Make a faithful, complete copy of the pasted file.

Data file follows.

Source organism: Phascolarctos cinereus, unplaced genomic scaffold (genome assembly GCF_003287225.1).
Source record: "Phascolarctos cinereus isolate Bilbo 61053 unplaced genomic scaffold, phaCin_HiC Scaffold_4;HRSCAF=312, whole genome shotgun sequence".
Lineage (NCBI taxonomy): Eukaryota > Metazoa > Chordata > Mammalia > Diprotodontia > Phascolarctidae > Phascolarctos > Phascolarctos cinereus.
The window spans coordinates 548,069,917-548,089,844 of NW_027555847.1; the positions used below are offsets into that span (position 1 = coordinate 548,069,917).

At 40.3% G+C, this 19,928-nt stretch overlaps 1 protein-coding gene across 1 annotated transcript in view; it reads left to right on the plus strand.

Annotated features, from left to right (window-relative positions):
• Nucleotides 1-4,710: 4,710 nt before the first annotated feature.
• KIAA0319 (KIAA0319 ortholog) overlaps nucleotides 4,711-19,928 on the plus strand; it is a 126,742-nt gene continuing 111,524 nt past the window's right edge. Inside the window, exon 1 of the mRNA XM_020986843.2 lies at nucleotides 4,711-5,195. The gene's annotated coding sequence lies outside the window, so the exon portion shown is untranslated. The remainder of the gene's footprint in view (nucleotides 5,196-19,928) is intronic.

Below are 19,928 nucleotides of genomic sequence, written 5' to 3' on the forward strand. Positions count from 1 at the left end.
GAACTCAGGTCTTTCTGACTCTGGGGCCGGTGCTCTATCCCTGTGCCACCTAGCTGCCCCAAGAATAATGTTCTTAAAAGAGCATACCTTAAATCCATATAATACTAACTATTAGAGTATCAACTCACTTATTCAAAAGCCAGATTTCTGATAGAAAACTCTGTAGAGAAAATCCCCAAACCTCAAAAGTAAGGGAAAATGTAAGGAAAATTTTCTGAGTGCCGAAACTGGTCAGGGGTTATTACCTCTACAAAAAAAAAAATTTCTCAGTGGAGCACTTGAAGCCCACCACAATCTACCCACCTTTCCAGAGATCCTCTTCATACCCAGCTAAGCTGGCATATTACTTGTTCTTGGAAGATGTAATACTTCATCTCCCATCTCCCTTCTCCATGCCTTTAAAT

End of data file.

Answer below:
Source organism: Phascolarctos cinereus, unplaced genomic scaffold (genome assembly GCF_003287225.1).
Source record: "Phascolarctos cinereus isolate Bilbo 61053 unplaced genomic scaffold, phaCin_HiC Scaffold_4;HRSCAF=312, whole genome shotgun sequence".
Lineage (NCBI taxonomy): Eukaryota > Metazoa > Chordata > Mammalia > Diprotodontia > Phascolarctidae > Phascolarctos > Phascolarctos cinereus.
The window spans coordinates 548,069,917-548,089,844 of NW_027555847.1; the positions used below are offsets into that span (position 1 = coordinate 548,069,917).

At 40.3% G+C, this 19,928-nt stretch overlaps 1 protein-coding gene across 1 annotated transcript in view; it reads left to right on the plus strand.

Annotated features, from left to right (window-relative positions):
• Nucleotides 1-4,710: 4,710 nt before the first annotated feature.
• KIAA0319 (KIAA0319 ortholog) overlaps nucleotides 4,711-19,928 on the plus strand; it is a 126,742-nt gene continuing 111,524 nt past the window's right edge. Inside the window, exon 1 of the mRNA XM_020986843.2 lies at nucleotides 4,711-5,195. The gene's annotated coding sequence lies outside the window, so the exon portion shown is untranslated. The remainder of the gene's footprint in view (nucleotides 5,196-19,928) is intronic.

Below are 19,928 nucleotides of genomic sequence, written 5' to 3' on the forward strand. Positions count from 1 at the left end.
GAACTCAGGTCTTTCTGACTCTGGGGCCGGTGCTCTATCCCTGTGCCACCTAGCTGCCCCAAGAATAATGTTCTTAAAAGAGCATACCTTAAATCCATATAATACTAACTATTAGAGTATCAACTCACTTATTCAAAAGCCAGATTTCTGATAGAAAACTCTGTAGAGAAAATCCCCAAACCTCAAAAGTAAGGGAAAATGTAAGGAAAATTTTCTGAGTGCCGAAACTGGTCAGGGGTTATTACCTCTACAAAAAAAAAAATTTCTCAGTGGAGCACTTGAAGCCCACCACAATCTACCCACCTTTCCAGAGATCCTCTTCATACCCAGCTAAGCTGGCATATTACTTGTTCTTGGAAGATGTAATACTTCATCTCCCATCTCCCTTCTCCATGCCTTTAAAT